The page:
As I mentioned in my previous post that the concern is that older applications written in 1.0 and VS2003 might get dependent on newer .net version which will mess things up....


 
 
Brendan Grant





PostPosted: Windows Forms General, VS 2003 and framework2.0 Top

No, the installation of the 2.0 Framework or VS2005 will leave the dependencies of 2003 unaffected for both apps already built and to be built later under 2003 as they will still require the same Visual C/C++ runtime that it always has as defined by the compiler.



 
 
bilalso





PostPosted: Windows Forms General, VS 2003 and framework2.0 Top

Thanks a lot. So to conclude we can say the c++ applications using native compiler of VS2003 will remain unaffected if we install framework2.0 and VS2005. The 2 versions of VS and framework can run side-by-side and the apps built on either of them remains uneffected by the presence of any other version of VS or .net

One thing I would like to ask though for my understanding. .net compiler is embedded in framework and not in VS. VS simply links with the compiler and CLR embedded in framework, rite

What exactly does a "native" C++ compiler mean when we build a C++ app in VS, is it by default considered to be written in managed code and hence compiled by relevant compiler components of .net framework or we need /CLR extension to make it managed and be compiled in framework if we dont use /CLR and keep c++ code unmanaged then where does the native C++ compiler come from do we need to install C++ native compiler separately and link it to VS

Thanks,


 
 
Brendan Grant





PostPosted: Windows Forms General, VS 2003 and framework2.0 Top

You are more or less correct in that a .NET compiler is embedded in the framework as the framework itself is able to internally compile C# and VB.NET code for instance... but Visual Studio 2002-2005 targets more than just the .NET framework.

Remember that .NET applications are CPU independent and portable, provided a compatible .NET framework exists on a given CPU platform a properly written .NET app can be used without concern of if the processor below is an x86, IA64, Sparc, or a hamster in a wheel.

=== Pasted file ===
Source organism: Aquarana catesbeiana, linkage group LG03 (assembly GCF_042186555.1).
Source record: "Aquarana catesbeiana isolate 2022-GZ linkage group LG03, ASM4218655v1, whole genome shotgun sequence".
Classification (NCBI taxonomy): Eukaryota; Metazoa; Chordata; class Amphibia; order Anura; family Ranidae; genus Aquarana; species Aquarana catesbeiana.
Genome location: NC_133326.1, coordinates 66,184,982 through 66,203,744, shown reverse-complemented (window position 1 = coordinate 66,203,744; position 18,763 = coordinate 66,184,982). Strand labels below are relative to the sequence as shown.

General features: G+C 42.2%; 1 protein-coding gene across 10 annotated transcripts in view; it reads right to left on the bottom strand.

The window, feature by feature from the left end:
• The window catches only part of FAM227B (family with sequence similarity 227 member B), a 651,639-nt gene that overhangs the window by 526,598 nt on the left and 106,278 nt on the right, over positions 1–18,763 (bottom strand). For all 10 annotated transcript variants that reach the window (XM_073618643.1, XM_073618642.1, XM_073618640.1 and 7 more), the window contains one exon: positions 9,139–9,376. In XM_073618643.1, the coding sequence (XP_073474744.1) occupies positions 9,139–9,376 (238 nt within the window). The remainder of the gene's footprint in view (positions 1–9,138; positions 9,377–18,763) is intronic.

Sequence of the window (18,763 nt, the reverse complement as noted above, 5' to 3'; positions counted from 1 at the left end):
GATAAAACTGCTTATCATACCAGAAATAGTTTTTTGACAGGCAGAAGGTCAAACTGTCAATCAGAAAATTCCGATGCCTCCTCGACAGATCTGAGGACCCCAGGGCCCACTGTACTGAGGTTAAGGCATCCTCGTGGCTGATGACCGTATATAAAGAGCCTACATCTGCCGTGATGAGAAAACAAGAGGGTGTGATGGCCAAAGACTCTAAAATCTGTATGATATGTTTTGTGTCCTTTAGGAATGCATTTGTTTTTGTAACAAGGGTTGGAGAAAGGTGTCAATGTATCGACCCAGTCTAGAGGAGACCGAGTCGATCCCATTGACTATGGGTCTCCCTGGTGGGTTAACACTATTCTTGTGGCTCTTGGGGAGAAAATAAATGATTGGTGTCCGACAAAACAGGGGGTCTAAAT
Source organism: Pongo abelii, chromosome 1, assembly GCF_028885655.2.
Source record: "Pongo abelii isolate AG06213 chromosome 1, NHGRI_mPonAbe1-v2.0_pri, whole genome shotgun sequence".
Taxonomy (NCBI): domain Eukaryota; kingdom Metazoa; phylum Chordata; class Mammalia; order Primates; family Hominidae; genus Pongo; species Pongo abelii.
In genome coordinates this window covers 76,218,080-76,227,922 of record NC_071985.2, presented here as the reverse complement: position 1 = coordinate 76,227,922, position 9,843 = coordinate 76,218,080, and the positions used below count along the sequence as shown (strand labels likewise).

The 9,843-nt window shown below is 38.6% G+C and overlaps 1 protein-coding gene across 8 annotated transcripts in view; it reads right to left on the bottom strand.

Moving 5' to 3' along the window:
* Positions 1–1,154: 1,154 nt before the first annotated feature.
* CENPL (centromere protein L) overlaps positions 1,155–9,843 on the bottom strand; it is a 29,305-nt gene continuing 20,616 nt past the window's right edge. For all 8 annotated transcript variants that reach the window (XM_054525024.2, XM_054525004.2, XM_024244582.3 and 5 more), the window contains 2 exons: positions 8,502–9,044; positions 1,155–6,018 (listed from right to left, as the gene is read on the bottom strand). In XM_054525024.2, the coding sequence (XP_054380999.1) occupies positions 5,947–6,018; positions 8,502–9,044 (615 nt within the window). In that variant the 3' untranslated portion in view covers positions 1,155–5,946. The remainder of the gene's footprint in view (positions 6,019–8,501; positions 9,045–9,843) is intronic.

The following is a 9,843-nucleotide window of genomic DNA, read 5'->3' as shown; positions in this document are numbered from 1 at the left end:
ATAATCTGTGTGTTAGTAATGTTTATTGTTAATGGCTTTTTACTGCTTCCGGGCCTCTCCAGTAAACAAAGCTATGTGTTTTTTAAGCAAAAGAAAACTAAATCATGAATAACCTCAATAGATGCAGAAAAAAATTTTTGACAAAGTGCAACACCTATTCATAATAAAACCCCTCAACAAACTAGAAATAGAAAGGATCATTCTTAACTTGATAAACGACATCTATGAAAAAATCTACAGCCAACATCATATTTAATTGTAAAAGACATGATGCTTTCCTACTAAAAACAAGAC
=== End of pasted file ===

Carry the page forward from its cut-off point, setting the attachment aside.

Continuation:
When it comes to native applications though, the code is built specifically for the targeted processor which makes it very difficult to take a binary compiled for Windows and x86 and have it run on a different processor architecture.

The question of which compiler you are using and if it uses the .NET framework is dependant on what kind of project you select and what project attributes you use within. If you built a .NET project from the beginning then it would require the .NET Framework. If on the other hand you built an ATL, MFC or Win32 project, then unless you are using the /CLR flag you are not dependant on it.

One way to think about this is that with all of the old school C/C++ code in the world, Microsoft didn’t want to force everyone to recode their applications for .NET, learn a new language or even be forced to use or learn the Framework... instead they provided two separate paths. On one you are in the managed world with the framework right at your side... on the other path you are in the unmanaged world and able to write and use exactly the same code you did/could before .NET ever existed and along the way there are multiple frontage roads connecting the two paths to make it easy for you to gradually work your way from one into the other as the need arises.

Does this better clear things up



 
 
bilalso





PostPosted: Windows Forms General, VS 2003 and framework2.0 Top

Great, thanks.

It would be nice though if win32 apps using native C++ compiler were also independent of VS or framework versions even if they were recompiled in other versions as they use native C++ compiler and not CLR.